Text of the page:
What happens when a University Class, social media, and machinima collide

July 14, 2010 at 1:50 am (Uncategorized)

So a few months ago, I wrote a post about a VERY influential, inspirational university class that was in production for a rap video shot in Second Life. Read about my initial reactions on what they were doing here:


From hearing their first ideas to the release of the video, I was amazed by how much their ideas advanced and how much technology they were able idealize in a short 4 minute span. The video, in my mind, encompasses the multi-tasking that everybody in the internet age has to manage. It really makes you realize how complex these systems are, how each one is different, how each one is just a language on its own (audio/video programs, Twitter, Facebook, etc.). For me personally, I realize there’s sometimes this severe disconnect as everything I react with is so mechanical, yet I take for granted the repercussions of a society so focused on technology. Even the 2D stencil drawing of the rapper makes me realize that no matter how 3D it appears, we are still subject to a 2D space where there is a clear element missing- human to human interaction. It’s scary, but at the same time powerful what we can create now and how much influence each one of us HAS the potential for. However, the question is whether we’ll use these technologies for the right things?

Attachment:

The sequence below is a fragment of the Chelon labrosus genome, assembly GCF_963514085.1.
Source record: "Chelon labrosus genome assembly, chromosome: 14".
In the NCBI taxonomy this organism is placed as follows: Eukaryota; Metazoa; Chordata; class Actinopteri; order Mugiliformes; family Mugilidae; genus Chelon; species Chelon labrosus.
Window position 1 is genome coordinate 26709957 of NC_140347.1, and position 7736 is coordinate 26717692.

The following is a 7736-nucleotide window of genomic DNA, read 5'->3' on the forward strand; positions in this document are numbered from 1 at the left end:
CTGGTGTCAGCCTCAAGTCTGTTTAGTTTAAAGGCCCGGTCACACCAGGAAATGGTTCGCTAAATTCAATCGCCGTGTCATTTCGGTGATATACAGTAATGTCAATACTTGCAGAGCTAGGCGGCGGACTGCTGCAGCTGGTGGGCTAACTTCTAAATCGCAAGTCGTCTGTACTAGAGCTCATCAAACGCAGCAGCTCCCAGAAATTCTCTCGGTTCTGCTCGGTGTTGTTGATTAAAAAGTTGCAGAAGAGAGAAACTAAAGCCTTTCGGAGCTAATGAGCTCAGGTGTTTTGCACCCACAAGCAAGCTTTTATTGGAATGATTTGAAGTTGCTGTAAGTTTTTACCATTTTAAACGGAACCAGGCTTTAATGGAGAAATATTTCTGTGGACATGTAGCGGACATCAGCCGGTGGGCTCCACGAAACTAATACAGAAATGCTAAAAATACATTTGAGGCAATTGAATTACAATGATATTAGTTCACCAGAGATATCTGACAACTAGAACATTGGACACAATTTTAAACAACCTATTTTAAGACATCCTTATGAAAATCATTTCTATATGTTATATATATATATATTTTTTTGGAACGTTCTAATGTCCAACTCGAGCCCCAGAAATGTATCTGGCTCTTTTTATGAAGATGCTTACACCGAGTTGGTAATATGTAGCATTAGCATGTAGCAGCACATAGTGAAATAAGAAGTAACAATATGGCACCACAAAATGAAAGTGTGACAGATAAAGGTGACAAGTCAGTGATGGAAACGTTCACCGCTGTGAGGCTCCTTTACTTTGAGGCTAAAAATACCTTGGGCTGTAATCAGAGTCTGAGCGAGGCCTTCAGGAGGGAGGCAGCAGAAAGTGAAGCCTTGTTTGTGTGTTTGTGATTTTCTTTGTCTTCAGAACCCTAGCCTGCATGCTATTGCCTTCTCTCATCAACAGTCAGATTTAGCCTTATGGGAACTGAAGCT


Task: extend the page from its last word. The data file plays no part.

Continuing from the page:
So away my abstract interpretation, this video was meant to be more fun, exciting than I made it out to be, especially according to the lyrics. How does it make you feel? Do you think my interpretation can be viewed through a more positive light? Check it out for yourself:


1 Comment

  1. JJ Aucouturier said,

    I really like your take on this. Our choices for the video reflected the technologies we used in the class to communicate with the artist over the internet, from Tokyo to Philadelphia. We used Skype for video conferences in class, submitted prototypes on youtube, met in Second-Life, etc. In fact, the video is as much a video about the process than about the song. Your post makes me realize how reflexive the all thing has been.

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